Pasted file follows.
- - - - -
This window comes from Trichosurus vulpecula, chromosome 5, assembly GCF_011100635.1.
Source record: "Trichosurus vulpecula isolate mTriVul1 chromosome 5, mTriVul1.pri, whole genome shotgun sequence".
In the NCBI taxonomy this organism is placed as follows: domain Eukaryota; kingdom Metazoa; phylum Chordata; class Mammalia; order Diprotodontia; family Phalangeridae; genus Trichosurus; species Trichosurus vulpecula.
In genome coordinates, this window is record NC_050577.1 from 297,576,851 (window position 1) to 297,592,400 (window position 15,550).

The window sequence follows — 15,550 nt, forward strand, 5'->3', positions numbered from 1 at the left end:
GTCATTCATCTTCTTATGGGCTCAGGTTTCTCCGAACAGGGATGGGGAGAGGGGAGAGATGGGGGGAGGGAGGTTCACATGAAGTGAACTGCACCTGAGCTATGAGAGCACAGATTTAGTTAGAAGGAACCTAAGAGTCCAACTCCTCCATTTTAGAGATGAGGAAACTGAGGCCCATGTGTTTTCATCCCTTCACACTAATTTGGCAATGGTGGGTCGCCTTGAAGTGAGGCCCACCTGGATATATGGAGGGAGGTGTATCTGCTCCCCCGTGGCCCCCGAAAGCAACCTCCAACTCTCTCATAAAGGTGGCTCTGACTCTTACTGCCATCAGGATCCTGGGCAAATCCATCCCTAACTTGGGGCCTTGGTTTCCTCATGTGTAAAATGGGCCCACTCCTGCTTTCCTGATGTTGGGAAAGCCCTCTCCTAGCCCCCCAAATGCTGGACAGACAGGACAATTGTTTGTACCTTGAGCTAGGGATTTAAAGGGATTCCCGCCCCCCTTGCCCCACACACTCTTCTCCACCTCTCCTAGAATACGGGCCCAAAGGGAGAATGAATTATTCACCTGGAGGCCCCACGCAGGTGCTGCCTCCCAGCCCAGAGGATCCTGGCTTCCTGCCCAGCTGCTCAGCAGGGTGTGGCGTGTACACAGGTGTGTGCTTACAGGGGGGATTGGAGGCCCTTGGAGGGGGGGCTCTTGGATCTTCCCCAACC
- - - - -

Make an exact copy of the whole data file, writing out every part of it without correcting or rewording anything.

This window comes from Trichosurus vulpecula, chromosome 5, assembly GCF_011100635.1.
Source record: "Trichosurus vulpecula isolate mTriVul1 chromosome 5, mTriVul1.pri, whole genome shotgun sequence".
In the NCBI taxonomy this organism is placed as follows: domain Eukaryota; kingdom Metazoa; phylum Chordata; class Mammalia; order Diprotodontia; family Phalangeridae; genus Trichosurus; species Trichosurus vulpecula.
In genome coordinates, this window is record NC_050577.1 from 297,576,851 (window position 1) to 297,592,400 (window position 15,550).

The window sequence follows — 15,550 nt, forward strand, 5'->3', positions numbered from 1 at the left end:
GTCATTCATCTTCTTATGGGCTCAGGTTTCTCCGAACAGGGATGGGGAGAGGGGAGAGATGGGGGGAGGGAGGTTCACATGAAGTGAACTGCACCTGAGCTATGAGAGCACAGATTTAGTTAGAAGGAACCTAAGAGTCCAACTCCTCCATTTTAGAGATGAGGAAACTGAGGCCCATGTGTTTTCATCCCTTCACACTAATTTGGCAATGGTGGGTCGCCTTGAAGTGAGGCCCACCTGGATATATGGAGGGAGGTGTATCTGCTCCCCCGTGGCCCCCGAAAGCAACCTCCAACTCTCTCATAAAGGTGGCTCTGACTCTTACTGCCATCAGGATCCTGGGCAAATCCATCCCTAACTTGGGGCCTTGGTTTCCTCATGTGTAAAATGGGCCCACTCCTGCTTTCCTGATGTTGGGAAAGCCCTCTCCTAGCCCCCCAAATGCTGGACAGACAGGACAATTGTTTGTACCTTGAGCTAGGGATTTAAAGGGATTCCCGCCCCCCTTGCCCCACACACTCTTCTCCACCTCTCCTAGAATACGGGCCCAAAGGGAGAATGAATTATTCACCTGGAGGCCCCACGCAGGTGCTGCCTCCCAGCCCAGAGGATCCTGGCTTCCTGCCCAGCTGCTCAGCAGGGTGTGGCGTGTACACAGGTGTGTGCTTACAGGGGGGATTGGAGGCCCTTGGAGGGGGGGCTCTTGGATCTTCCCCAACC